You won’t find the RAW values anywhere on the page, even if you look at the page’s source. If you try that approach, mainly as an exercise to see what the underlying HTML code looks like, all you’re going to see (at the bottom of the text editor page) are a few lines of code, with one of them stretching out well over 30,000 characters.

The two best telltales in the table are KEY_VALUE and COLLECTION_TIMESTAMP. The KEY_VALUE values have a pattern to them. If the message is about a tablespace having crossed a space threshold, then the KEY_VALUE is simply the name of the tablespace. If the message is about SYS having logged on, the KEY_VALUE will be a mixture of “SYS” plus “_<FROM WHERE>.” The recovery area message is identified by a value of RECOVERY AREA. The blocking message starts with SID, and the invalid objects in a schema begins with the schema name.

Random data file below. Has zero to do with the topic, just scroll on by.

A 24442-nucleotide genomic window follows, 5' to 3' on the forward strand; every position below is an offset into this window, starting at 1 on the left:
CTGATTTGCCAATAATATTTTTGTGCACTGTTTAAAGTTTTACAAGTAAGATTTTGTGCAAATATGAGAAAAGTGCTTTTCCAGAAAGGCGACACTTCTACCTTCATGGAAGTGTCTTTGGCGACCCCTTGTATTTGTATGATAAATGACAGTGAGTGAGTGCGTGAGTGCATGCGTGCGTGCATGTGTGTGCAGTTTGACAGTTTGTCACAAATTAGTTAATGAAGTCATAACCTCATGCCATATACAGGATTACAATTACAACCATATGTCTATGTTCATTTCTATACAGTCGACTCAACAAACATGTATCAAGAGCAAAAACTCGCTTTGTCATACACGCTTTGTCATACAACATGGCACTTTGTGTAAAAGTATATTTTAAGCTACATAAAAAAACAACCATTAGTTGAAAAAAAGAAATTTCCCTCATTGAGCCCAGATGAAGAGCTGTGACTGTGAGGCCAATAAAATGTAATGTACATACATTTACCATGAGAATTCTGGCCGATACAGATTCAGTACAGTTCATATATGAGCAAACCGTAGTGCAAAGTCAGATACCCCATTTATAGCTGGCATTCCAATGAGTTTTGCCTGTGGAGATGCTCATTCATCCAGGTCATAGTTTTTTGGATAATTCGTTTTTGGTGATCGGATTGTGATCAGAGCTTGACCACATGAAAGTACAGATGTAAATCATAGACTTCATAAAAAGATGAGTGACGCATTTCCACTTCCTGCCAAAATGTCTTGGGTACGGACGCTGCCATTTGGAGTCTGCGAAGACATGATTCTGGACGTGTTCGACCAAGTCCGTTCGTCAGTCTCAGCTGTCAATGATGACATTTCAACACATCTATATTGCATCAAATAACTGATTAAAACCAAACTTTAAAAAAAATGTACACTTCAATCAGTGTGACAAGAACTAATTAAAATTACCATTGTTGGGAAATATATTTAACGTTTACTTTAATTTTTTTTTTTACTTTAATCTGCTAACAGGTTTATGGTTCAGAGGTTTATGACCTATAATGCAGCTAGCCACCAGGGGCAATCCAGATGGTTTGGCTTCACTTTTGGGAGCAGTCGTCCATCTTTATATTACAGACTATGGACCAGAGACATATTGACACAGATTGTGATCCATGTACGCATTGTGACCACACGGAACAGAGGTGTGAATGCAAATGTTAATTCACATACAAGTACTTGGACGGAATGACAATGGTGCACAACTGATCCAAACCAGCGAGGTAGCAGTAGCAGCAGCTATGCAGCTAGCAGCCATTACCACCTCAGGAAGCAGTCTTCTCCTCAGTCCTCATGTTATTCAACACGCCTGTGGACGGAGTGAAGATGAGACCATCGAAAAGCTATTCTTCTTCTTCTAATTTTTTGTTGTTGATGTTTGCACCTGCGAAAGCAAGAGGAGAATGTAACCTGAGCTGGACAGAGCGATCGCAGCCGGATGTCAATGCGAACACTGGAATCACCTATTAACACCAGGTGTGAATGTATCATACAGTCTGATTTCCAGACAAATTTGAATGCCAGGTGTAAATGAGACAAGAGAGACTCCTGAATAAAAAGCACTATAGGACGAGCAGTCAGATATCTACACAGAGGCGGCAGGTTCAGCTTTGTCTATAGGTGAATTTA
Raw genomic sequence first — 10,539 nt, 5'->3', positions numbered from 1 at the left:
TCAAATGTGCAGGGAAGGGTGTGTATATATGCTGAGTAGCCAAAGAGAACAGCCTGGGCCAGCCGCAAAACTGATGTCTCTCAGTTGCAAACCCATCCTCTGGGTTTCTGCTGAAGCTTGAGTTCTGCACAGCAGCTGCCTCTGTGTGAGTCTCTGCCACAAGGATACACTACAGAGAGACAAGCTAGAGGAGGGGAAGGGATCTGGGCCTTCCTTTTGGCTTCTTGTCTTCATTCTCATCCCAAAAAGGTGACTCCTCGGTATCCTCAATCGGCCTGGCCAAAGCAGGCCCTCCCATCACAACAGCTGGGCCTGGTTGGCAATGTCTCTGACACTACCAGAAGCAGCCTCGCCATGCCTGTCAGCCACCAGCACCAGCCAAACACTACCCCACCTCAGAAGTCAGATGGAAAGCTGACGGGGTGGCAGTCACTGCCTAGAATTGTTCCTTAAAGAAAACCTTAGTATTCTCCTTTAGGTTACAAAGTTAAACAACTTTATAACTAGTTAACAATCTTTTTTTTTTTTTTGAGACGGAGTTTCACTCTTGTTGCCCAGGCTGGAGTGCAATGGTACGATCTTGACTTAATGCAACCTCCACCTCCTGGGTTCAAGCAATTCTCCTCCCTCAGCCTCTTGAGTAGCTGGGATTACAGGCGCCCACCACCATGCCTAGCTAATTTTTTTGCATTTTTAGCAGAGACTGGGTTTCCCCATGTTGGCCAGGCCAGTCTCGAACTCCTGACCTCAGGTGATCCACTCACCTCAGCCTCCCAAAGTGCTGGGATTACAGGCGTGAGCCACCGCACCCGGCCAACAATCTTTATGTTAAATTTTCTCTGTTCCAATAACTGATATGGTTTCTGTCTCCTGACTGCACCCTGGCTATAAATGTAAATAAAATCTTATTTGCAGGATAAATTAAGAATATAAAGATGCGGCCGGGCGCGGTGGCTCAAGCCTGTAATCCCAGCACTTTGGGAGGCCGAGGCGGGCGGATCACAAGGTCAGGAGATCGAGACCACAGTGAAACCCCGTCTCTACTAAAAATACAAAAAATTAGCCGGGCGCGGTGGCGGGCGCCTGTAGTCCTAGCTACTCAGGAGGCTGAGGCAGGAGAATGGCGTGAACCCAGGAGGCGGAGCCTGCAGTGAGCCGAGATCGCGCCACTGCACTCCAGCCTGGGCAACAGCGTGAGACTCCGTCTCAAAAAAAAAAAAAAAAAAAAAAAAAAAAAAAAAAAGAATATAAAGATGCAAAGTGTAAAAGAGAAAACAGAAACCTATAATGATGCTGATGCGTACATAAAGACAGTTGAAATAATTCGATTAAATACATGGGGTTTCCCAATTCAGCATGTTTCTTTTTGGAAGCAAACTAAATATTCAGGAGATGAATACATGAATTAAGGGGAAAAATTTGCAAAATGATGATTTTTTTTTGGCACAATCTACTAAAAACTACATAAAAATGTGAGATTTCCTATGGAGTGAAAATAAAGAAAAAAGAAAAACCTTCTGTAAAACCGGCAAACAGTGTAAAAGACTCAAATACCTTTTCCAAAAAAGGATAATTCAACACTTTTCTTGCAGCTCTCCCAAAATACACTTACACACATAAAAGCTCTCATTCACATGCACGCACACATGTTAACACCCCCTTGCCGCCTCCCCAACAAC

For the most part, the date and time shown under Alert Triggered will appear as the value for COLLECTION_TIMESTAMP. Between that time and the “key values” in the KEY_VALUE column, you should be sufficiently armed to invoke a procedure named DELETE_CURRENT_SEVERITY in the EM_SEVERITY package.

 Argument Name                  Type                    In/Out Default?
 ------------------------------ ----------------------- ------ --------
 P_TARGET_GUID                  RAW                     IN
 P_METRIC_GUID                  RAW                     IN
 P_KEY_VALUE                    VARCHAR2                IN

This procedure deletes data from a table named MGMT_CURRENT_SEVERITY.

     WHERE target_guid = p_target_guid
       AND metric_guid = p_metric_guid
       AND key_value = p_key_value;
  END delete_current_severity;

On the face of it, this approach seems like a safe way to go about clearing stale messages, but there is a better way, and that way is to delete directly from the MGMT_SEVERITY table and let the SEVERITY_DELETE trigger do all the work for you.